Why would anyone voluntarily take a pay cut? People usually only take a lower salary offer when they want to switch careers or industries. But for Jeremiah* (27), it was because his mental health was at stake.

In this story, he shares how he realised he had to leave his dream-job-turned-toxic-nightmare after a few weeks, why taking a pay cut was necessary for him to survive and why he’s now scared of moving ahead in his career.

As told to Boluwatife

Image designed by Freepik

The unwritten rule for children in most Nigerian households is that you get an education, land a good-paying job and start taking care of your parents. It’s the whole idea behind black tax.

It’s also the main reason why I knew I wouldn’t use my economics degree even before I graduated from the university. I only studied the course because I wanted admission, and it seemed less competitive. I wanted a job that’d pay balling levels of money and allow me to give back to my struggling parents like firstborns should, but I couldn’t see a clear path to that with my degree. So, when someone introduced me to web and product design in my final year, I decided that was it: my hustle.

It didn’t take much for me to land a junior product design role at a tech startup soon after NYSC in 2020. While I didn’t have work experience, I made up for that with a portfolio of test projects. The job paid ₦100k/month, and it looked like things would only get better. I was finally on the path to making good money.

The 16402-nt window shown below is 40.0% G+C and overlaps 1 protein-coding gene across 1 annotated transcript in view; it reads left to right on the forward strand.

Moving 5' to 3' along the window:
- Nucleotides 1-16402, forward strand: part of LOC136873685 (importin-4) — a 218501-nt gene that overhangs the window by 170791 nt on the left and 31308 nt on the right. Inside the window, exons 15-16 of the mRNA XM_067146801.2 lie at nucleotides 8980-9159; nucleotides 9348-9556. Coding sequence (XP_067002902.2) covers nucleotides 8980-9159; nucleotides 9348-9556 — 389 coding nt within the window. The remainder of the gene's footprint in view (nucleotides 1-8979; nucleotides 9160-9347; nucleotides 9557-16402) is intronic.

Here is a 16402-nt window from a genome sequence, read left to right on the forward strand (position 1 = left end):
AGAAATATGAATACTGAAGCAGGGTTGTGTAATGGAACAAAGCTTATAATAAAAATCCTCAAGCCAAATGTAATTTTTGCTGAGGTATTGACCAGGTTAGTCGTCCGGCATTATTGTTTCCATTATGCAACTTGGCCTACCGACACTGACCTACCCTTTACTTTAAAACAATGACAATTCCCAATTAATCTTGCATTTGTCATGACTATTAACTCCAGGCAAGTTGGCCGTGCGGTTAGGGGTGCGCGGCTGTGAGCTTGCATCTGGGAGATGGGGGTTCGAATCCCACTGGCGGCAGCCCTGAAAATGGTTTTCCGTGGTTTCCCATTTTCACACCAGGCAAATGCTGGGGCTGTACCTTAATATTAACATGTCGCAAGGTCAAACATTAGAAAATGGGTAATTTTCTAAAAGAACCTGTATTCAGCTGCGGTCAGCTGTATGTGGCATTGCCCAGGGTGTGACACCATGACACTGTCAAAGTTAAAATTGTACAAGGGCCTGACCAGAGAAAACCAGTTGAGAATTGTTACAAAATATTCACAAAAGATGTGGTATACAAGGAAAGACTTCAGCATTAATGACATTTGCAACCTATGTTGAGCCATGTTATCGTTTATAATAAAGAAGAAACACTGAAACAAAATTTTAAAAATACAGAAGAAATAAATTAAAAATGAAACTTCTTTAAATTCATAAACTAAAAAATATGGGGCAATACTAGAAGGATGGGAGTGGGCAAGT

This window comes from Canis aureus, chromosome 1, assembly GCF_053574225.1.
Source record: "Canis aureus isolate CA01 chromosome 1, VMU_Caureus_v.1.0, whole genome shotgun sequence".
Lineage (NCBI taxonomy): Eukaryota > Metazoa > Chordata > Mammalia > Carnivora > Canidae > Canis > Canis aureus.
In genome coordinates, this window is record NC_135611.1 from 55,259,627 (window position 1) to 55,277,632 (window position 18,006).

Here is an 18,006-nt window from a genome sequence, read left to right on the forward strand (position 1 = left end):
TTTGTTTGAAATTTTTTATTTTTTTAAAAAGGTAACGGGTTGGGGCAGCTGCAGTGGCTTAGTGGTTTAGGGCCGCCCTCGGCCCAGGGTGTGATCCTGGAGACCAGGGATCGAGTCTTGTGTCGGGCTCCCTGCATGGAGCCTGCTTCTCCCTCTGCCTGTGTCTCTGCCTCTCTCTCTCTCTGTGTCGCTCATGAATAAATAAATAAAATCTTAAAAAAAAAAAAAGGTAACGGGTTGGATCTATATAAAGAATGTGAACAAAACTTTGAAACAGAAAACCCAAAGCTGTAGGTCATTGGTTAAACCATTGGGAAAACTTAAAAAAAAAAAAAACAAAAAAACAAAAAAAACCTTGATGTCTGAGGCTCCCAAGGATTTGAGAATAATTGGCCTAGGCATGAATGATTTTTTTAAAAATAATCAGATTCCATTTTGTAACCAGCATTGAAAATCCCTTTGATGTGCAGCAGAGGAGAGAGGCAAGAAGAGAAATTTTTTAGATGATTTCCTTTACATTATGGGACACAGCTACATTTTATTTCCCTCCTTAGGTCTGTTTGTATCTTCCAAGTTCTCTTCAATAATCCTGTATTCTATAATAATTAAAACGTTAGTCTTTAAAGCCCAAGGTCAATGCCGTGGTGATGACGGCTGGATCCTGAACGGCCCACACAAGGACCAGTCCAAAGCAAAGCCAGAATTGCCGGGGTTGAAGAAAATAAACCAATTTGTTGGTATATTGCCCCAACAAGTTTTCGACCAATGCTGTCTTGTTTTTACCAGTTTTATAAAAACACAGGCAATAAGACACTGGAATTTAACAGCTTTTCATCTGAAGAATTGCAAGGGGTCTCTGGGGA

I sent my entire first salary to my parents. It’s a fairly common Yoruba practice to give your parents your first salary, they pray for you and then give you some of the salary back. My parents returned the full amount to me, touched that I decided to honour them in that way. But my new status as a salary earner signalled that they could start pushing some responsibilities to me.

And push, they did. I still lived with them, so it only made sense for me to handle some recurrent home expenses: NEPA bills, fuel for the generator or ₦10k cash gifts here and there. Of course, there was also the occasional billing from my younger siblings. It wasn’t an issue for me. I was simply playing my part.

In 2022, I got a promotion and raise to ₦200k, but by then, I was already itching to find another job. My workplace was nice, but I thought I could get paid better for my skills. A recruiter reached out to me on LinkedIn around that time and offered me a ₦350k product design team lead role at another startup. I was more excited about the fact that I would be in a senior role, so I didn’t bother to check if ₦350k was great for a non-remote one. 

To me, a senior role meant my subsequent jobs would be even more senior and would consistently increase my earning potential. It was like my dream job.

I got the job in June 2022 and was to resume in July. At that point, I had about ₦300k in my savings. I’d been thinking about renting my own place for some time, and I thought I could afford it with my new salary. So, I took my savings, plus a ₦150k loan from a friend, and rented a ₦250k/year apartment that wasn’t too far from my new office. I thought moving would be a great way to start this new phase of my life.

From the very first week, I started having second thoughts about the job. There was only one other person on the product design “team”, and they’d already sent in their resignation notice. 

One of the primary reasons I was hired was to make sure their mobile app was designed and ready to ship in three months. When they explained this during the interview, it sounded like I’d be part of something “life-changing” and all those motivational bullshit that make you feel gingered about going above and beyond. 

But I resumed and saw that they were also in the middle of a rebrand, and I was to oversee the website redesign. What they really meant was to do it myself because where was the team I was hired to lead? How was I supposed to do both projects by myself in three months?